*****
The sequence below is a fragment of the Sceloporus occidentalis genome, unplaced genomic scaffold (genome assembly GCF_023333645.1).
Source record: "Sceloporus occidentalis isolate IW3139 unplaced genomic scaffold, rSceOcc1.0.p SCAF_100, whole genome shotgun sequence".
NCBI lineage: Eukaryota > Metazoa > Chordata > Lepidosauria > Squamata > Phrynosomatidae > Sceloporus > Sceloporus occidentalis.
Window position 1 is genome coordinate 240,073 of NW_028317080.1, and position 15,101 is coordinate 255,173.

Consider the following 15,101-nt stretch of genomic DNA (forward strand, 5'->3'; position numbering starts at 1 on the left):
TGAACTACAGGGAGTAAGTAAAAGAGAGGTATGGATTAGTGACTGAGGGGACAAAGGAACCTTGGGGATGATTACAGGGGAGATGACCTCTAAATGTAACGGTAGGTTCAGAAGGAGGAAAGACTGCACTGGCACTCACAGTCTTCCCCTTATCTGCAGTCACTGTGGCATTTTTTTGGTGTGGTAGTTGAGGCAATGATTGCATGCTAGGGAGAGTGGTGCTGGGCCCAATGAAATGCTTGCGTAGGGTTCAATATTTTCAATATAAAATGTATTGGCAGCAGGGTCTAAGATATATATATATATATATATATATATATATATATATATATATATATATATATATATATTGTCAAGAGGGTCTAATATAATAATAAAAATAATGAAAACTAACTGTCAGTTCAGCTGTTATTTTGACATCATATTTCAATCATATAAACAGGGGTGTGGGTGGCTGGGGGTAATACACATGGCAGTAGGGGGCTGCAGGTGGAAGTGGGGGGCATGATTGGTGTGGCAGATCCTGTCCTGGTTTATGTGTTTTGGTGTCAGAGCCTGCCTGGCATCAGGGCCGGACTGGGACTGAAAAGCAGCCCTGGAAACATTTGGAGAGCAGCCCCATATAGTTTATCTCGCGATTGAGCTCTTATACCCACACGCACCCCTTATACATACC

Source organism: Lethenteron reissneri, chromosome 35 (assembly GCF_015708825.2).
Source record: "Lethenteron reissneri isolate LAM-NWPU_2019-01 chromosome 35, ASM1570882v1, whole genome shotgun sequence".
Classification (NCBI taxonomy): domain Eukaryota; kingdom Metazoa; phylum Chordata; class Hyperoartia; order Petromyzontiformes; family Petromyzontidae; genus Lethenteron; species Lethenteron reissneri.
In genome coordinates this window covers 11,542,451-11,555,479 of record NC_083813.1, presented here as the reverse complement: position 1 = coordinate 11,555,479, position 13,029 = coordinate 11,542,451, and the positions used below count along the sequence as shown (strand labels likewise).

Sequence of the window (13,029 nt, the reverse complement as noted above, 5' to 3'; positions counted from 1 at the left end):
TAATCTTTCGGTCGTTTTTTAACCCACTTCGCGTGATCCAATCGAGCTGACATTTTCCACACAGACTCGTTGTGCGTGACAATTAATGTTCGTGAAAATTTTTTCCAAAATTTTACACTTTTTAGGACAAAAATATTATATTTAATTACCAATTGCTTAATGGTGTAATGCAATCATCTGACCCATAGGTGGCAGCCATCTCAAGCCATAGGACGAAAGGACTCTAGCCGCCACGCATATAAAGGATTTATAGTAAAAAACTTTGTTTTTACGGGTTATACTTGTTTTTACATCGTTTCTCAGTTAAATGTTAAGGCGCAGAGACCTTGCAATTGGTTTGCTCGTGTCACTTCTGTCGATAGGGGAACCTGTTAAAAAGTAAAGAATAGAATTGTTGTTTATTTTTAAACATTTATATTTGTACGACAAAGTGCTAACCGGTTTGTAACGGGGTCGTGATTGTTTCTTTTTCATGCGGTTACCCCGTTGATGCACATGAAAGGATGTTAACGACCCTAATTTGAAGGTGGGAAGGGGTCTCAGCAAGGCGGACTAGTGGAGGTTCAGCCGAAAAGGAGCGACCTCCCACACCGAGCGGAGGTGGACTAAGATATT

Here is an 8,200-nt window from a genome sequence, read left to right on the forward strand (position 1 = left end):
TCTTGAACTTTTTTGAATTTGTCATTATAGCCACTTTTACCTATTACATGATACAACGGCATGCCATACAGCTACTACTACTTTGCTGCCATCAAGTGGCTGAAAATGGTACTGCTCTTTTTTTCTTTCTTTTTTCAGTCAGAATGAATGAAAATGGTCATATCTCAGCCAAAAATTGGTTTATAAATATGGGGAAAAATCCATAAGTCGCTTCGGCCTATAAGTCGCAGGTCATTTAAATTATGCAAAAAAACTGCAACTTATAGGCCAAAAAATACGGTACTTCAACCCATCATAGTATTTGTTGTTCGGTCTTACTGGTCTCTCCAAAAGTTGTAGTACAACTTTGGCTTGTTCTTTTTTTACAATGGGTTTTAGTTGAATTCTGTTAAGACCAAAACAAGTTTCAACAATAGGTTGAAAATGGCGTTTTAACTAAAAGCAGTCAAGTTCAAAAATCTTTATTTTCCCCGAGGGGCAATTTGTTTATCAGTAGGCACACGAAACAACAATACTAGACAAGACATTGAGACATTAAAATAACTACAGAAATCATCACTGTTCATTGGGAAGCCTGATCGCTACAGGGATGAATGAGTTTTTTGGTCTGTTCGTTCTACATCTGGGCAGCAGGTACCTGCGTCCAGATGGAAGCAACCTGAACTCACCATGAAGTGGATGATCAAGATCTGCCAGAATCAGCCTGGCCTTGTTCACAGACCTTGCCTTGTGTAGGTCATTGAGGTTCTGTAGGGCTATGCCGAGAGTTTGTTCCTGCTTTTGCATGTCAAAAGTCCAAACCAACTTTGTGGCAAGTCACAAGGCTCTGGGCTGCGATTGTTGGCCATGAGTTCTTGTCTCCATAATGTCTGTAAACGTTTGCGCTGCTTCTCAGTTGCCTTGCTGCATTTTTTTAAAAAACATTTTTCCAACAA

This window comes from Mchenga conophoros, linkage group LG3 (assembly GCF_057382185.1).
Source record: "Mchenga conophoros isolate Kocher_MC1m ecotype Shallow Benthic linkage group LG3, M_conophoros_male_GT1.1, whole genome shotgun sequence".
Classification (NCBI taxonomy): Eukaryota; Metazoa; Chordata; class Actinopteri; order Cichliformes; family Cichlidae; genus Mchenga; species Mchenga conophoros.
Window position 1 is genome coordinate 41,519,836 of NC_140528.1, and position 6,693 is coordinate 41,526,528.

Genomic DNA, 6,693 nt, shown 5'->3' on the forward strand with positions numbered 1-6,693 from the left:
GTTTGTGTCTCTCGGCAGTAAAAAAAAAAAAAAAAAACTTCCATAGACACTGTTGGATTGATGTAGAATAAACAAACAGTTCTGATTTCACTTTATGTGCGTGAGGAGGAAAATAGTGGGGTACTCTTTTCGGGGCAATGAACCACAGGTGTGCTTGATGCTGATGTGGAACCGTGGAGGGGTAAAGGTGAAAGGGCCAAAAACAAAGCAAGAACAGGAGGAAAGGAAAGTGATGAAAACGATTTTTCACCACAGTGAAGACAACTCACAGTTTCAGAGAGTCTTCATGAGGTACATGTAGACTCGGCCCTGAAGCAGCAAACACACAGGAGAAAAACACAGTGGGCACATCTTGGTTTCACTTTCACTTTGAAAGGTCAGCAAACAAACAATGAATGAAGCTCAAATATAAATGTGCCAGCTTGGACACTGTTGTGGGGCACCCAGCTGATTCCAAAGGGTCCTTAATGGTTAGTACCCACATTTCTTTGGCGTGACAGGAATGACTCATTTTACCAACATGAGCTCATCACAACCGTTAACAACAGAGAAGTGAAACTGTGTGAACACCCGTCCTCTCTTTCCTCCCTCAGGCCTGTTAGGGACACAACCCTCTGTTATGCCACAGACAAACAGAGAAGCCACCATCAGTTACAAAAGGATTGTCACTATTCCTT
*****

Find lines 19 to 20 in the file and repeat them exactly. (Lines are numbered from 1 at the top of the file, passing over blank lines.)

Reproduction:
Genomic DNA, 6,693 nt, shown 5'->3' on the forward strand with positions numbered 1-6,693 from the left:
GTTTGTGTCTCTCGGCAGTAAAAAAAAAAAAAAAAAACTTCCATAGACACTGTTGGATTGATGTAGAATAAACAAACAGTTCTGATTTCACTTTATGTGCGTGAGGAGGAAAATAGTGGGGTACTCTTTTCGGGGCAATGAACCACAGGTGTGCTTGATGCTGATGTGGAACCGTGGAGGGGTAAAGGTGAAAGGGCCAAAAACAAAGCAAGAACAGGAGGAAAGGAAAGTGATGAAAACGATTTTTCACCACAGTGAAGACAACTCACAGTTTCAGAGAGTCTTCATGAGGTACATGTAGACTCGGCCCTGAAGCAGCAAACACACAGGAGAAAAACACAGTGGGCACATCTTGGTTTCACTTTCACTTTGAAAGGTCAGCAAACAAACAATGAATGAAGCTCAAATATAAATGTGCCAGCTTGGACACTGTTGTGGGGCACCCAGCTGATTCCAAAGGGTCCTTAATGGTTAGTACCCACATTTCTTTGGCGTGACAGGAATGACTCATTTTACCAACATGAGCTCATCACAACCGTTAACAACAGAGAAGTGAAACTGTGTGAACACCCGTCCTCTCTTTCCTCCCTCAGGCCTGTTAGGGACACAACCCTCTGTTATGCCACAGACAAACAGAGAAGCCACCATCAGTTACAAAAGGATTGTCACTATTCCTT